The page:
Uganda is considering abandoning the Kenyan standard gauge railway route and joining the Tanzania one if Kenya does not commit to building the Kisumu-Malaba section of the railway project.
On Monday, Kenya announced that it was seeking a $3.59 billion loan from China to extend the SGR from Naivasha to Kisumu, leaving out the details of the last phase to Malaba.
Uganda, which has been struggling to get funding from China for its initial 293km stretch between Malaba at the Kenyan border and Kampala, has said that it is only Kenya’s green light on building the SGR link that will unlock its own funding.
In an interview with Bloomberg, Uganda’s Finance Minister Matia Kasaija said that China’s Export-Import Bank will only fund the project if Kenya extends its line to the border, which has prompted Kampala to start exploring alternatives.
“We have to wait for our neighbours to decide on the plans for the last phase of this project before we can get the funds. China really doesn’t want to fund a white elephant,” Mr Kassaija said.
In May 2016, Kenya gave its strongest indication yet that it will terminate its SGR in Kisumu after Transport Cabinet Secretary James Macharia said that extension of the line to Malaba may no longer be necessary if landlocked states opt out.
“The decision has not been reached but we have a number of options at our disposal. We can decide to end the SGR at Naivasha or Kisumu but it will still be a viable venture due to the presence of Lake Victoria,” said Mr Macharia.
Uganda is now considering the alternative line through Tanzania, having already secured funding for the construction of the Port Bell harbour. This would see it build its railway track to the shores of Lake Victoria, where it will feed into a new port harbour that will then connect with the Tanzania line.
The line will connect Uganda via Port Bell all through to Musoma port on Lake Victoria to Tanga port on the Indian Ocean, and the Central Corridor via the Mwanza/Bukoba ports on Lake Victoria to the Dar es Salaam port. In April, Tanzania’s President John Magufuli commissioned the construction of the 205km Dar-es-Salaam-Morogoro SGR, which is expected to be completed in 30 months.
“We have a choice of going with whoever gives us the quicker and the best alternative so as to have a modern railway network. The harbour at Lake Victoria will be funded by German lender KfW,” said Mr Kasaija.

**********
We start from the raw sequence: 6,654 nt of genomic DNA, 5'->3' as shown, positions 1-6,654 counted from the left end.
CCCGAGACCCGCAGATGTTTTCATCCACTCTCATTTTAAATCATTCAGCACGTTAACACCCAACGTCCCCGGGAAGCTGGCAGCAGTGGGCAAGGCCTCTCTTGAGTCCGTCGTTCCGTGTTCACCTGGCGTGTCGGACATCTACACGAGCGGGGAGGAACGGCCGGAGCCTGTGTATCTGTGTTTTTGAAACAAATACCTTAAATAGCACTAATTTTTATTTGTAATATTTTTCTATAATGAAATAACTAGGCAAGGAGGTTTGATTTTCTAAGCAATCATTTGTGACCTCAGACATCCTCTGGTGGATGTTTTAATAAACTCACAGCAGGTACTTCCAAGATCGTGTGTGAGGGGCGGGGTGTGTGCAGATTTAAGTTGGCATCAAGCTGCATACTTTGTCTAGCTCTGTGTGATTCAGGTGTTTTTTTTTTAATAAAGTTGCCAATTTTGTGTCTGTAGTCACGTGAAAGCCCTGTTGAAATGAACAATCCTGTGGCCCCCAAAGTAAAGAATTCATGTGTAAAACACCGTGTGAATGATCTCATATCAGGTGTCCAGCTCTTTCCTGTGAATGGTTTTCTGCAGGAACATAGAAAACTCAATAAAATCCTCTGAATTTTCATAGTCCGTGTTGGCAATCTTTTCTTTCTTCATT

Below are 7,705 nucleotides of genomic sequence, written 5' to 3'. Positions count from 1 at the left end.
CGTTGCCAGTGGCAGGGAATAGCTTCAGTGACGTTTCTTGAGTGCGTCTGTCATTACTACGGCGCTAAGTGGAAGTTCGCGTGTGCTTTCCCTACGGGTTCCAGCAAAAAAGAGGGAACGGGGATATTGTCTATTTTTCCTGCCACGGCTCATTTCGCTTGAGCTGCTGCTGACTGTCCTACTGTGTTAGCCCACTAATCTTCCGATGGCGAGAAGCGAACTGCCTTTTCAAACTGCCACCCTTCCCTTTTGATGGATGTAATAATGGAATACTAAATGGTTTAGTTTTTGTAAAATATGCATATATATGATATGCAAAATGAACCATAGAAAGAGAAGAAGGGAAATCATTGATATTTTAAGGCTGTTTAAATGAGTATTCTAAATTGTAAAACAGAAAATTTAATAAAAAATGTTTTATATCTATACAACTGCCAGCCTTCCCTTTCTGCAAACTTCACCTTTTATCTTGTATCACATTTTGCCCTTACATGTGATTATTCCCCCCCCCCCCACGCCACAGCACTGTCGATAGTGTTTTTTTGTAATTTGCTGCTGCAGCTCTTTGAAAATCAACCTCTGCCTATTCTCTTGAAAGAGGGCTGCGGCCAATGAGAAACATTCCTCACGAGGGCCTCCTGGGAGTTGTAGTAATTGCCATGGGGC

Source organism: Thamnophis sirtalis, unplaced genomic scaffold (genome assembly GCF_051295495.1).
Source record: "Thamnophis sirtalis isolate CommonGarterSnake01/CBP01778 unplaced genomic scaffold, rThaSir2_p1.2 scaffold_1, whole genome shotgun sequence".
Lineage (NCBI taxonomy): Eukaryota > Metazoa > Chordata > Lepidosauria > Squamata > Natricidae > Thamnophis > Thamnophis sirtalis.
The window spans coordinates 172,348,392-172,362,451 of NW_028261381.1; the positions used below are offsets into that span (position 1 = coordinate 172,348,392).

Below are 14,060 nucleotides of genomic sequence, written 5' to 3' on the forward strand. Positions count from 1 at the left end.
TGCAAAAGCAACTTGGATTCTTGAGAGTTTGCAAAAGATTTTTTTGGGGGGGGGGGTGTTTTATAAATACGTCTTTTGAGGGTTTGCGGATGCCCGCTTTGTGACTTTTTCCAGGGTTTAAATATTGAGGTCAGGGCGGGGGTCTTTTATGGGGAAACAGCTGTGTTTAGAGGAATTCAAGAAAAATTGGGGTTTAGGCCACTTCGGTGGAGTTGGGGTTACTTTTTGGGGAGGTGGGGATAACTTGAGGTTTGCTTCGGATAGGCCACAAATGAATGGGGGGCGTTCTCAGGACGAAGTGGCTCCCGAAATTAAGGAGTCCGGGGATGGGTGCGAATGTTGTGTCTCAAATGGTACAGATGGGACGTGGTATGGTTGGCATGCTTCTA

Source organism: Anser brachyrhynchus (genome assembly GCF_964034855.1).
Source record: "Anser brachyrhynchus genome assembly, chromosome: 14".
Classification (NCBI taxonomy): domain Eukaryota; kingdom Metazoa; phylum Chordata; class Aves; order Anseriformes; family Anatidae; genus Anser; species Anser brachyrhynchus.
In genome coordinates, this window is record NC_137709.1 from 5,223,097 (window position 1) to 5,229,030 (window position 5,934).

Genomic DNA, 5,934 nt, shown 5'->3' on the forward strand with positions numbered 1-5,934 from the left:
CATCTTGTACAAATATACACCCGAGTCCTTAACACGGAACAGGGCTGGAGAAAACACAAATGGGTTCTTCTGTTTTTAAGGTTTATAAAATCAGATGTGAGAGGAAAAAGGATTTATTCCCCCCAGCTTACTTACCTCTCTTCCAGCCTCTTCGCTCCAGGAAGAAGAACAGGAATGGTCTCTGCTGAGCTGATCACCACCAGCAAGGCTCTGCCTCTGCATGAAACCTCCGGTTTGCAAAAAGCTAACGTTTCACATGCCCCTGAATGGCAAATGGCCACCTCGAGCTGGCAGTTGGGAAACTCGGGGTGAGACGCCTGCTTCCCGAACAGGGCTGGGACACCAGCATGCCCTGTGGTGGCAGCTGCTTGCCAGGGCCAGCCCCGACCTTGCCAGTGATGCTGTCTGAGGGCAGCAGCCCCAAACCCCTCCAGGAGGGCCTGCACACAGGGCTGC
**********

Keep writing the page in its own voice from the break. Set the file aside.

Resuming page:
The Malaba-Kampala section of the standard gauge railway has proved to be Uganda’s biggest headache, as Kenya has been sending mixed signals over its intentions vis avis the last phase of the project. In February, a joint visit to Beijing by both Kenyan and Ugandan finance ministers to sort out the funding issue was called off, with no explanation provided.
“We understand that our neighbours seek reassurances that we will embark on the last phase of this project. China needed clear justification that Uganda is committed to the project. The joint delegation has the approval of the two presidents, thus providing this mission the needed political commitment,” Jackson Kinyanjui, director of the Resource Mobilisation Department at Kenya’s National Treasury had said.
China is also seeking Kampala’s guarantees on compensation for people affected by the project and a new feasibility and bankability study showing that construction of the SGR makes business sense.
Last year, Kampala was forced to revise the completion date of the SGR from March 2018 to 2020, and that when does not seem feasible now. In February, the Uganda SGR co-ordinator, Kasingye Kyamugambi, announced that China Exim Bank had “in principle” agreed to advance Uganda $2.3 billion to build the 293km line to Kampala. Its entire SGR project is estimated to cost $12.8 billion.
Uganda’s ability to repay its debts has become an issue after the World Bank in September last year suspended new lending to the country because of “outstanding performance issues, including delays in project implementation.